Watchful, he ascended the stairs, aware that the hunter was still outside somewhere, looking for him. He brought up his blaster as he peeked around the entrance, scanning the yard fro any trace of his foe. It was empty but bathed in the brilliant red and golden light of the setting stars. He might have stopped and stared in awe at the spectacle if he hadn’t seen it hundreds of times before and wasn’t so preoccupied with trying to win over the Bounty Hunter. He smiled, the small movement tinged with relief, as he spotted the parked speeder, which was also empty. If he could make it to the vehicle, he could easily escape. Eager, he started toward it, cautiously at first, but with increasing speed as he realized that he was going to make it.
His hand reached out to pop the canopy…
It was then that the blurred figure threw itself at him from behind the nearby dwelling. Luke squealed in surprise and fright as he turned to flee, but his legs were tackled before he could take more than a step or two. He fell heavily. They rolled together, Luke trying desperately to struggle free from the onslaught being inflicted upon his person. He screamed, tears forming to slide down his reddening cheeks.
He broke, shouting between shrieks, “I give up! I give up!”
The attack continued.
“Stop it! You win!” Luke coughed, choking. “Biggs! Please!”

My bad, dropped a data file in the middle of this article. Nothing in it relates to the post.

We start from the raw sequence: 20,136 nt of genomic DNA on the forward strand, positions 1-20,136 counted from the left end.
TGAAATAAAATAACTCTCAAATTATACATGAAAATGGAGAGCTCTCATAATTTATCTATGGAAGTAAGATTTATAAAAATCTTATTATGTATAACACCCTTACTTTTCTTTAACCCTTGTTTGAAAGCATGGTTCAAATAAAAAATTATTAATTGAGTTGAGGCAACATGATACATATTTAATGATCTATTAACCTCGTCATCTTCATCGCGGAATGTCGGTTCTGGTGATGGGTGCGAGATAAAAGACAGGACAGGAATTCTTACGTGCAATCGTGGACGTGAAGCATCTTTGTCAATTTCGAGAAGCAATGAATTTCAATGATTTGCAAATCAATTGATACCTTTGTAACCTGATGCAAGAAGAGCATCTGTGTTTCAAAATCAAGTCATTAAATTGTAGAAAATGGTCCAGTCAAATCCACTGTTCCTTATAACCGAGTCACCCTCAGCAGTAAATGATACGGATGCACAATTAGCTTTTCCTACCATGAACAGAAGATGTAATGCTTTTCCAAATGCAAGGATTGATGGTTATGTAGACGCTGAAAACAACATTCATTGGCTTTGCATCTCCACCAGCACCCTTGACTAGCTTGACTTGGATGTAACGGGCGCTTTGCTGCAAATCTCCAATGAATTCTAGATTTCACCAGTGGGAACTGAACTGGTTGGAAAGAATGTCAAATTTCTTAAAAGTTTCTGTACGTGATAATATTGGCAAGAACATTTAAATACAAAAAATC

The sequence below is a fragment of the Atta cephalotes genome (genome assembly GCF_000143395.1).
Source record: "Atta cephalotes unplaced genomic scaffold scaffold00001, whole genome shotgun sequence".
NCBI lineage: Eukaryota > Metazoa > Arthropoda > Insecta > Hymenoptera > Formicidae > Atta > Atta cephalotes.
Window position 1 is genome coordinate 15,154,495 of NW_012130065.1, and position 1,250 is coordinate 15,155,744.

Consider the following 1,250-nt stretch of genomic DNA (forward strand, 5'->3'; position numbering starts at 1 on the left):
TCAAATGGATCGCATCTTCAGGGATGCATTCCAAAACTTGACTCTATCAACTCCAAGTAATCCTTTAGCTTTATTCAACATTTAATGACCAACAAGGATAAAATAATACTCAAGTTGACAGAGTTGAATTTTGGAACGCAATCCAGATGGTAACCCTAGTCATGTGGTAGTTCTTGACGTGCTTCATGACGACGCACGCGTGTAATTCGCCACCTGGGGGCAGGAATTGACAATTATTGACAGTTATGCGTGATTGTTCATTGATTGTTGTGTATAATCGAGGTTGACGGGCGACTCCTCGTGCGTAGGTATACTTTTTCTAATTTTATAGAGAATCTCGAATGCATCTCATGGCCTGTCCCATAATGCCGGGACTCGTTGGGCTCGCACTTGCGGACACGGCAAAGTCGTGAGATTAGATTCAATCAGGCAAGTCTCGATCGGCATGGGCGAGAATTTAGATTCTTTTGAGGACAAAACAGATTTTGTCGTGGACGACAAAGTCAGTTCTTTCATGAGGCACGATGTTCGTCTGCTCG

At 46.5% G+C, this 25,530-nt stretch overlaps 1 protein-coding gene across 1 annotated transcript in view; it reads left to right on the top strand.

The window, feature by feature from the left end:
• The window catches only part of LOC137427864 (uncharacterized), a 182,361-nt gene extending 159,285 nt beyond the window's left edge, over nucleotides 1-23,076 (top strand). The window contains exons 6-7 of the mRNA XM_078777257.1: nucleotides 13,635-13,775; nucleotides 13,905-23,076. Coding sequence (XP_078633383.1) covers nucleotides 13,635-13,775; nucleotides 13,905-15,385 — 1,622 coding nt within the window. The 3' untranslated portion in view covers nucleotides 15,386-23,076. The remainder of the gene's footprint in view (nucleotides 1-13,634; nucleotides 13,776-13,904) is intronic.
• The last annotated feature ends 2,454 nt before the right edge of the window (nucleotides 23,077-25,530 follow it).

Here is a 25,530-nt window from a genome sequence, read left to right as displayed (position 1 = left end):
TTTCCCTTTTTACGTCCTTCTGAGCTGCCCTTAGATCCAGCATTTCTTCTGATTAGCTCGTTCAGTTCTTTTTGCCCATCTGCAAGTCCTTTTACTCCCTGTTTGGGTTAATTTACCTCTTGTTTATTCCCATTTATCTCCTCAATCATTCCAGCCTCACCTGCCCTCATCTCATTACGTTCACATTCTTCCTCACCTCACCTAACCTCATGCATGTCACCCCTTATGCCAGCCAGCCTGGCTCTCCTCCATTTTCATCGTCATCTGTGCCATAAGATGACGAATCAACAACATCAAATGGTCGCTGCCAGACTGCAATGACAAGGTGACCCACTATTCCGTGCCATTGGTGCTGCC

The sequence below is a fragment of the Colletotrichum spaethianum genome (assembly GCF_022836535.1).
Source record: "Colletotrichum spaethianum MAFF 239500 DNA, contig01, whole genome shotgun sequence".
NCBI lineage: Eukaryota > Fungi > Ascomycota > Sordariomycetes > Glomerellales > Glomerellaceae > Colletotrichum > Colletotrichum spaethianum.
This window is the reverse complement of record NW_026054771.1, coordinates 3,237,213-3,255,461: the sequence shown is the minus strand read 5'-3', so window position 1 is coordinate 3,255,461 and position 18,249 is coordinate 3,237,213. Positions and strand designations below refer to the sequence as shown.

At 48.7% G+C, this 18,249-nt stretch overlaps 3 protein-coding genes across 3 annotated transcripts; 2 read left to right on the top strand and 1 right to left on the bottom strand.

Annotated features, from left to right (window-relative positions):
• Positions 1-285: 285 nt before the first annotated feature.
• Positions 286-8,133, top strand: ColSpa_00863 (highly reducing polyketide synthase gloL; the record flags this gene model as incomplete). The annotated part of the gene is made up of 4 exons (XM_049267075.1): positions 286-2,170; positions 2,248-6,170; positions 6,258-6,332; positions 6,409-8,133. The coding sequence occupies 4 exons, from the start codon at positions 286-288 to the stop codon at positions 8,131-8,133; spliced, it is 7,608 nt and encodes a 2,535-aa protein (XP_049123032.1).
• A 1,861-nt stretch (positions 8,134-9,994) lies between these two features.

Biggs Darklighter rolled away, laughing, as Luke lay there panting and trying to recover from his friend’s wild tickling attack. Their game ended, their pretend blasters and knives faded along with the characters of Bounty Hunter and Hunted. Their imaginations set aside for now, the two boys lay on their backs, watching the first stars of night appear in the darkening skies.
“Your dad’s here,” Luke stated, referring to the land speeder, needlessly breaking the silence.
“Yeah,” Biggs drawled, tired. He drew himself to his feet and sauntered over to his father’s speeder. Opening the canopy and reaching inside, he withdrew a full water canister, which he tossed onto Luke’s stomach. He smiled at the younger boy as he plopped onto the sand beside him. “You almost won, this time.”
Luke opened the bottle and drank thirstily. “Next time,” he enthused between gulps. “Next time, I’ll win.”
Biggs chuckled. “Maybe” He wasn’t going to commit himself. He took the bottle from his friend. “Maybe not. But someday, you will.” He swallowed deeply, relishing the cool, sweet liquid as it wet his mouth and throat. He lay down, taking another mouthful, swirled it around, then squirted it out between his teeth, sending a stream arching into the air. Luke giggled at the act which, if seen by an adult, would have brought a swift and severe reprimand. Water was too precious a thing here on Tatooine.
“You really think so?” the blonde boy asked, referring to Biggs’ last words.
“Sure. Someday, you’ll be as good as me.”
Luke sat bolt upright. “Really?”
Biggs laughed at the childish squeak of his friend’s voice and the sparkling excitement in his eyes, then reminded himself that three years lay between them. “I said so, didn’t I?”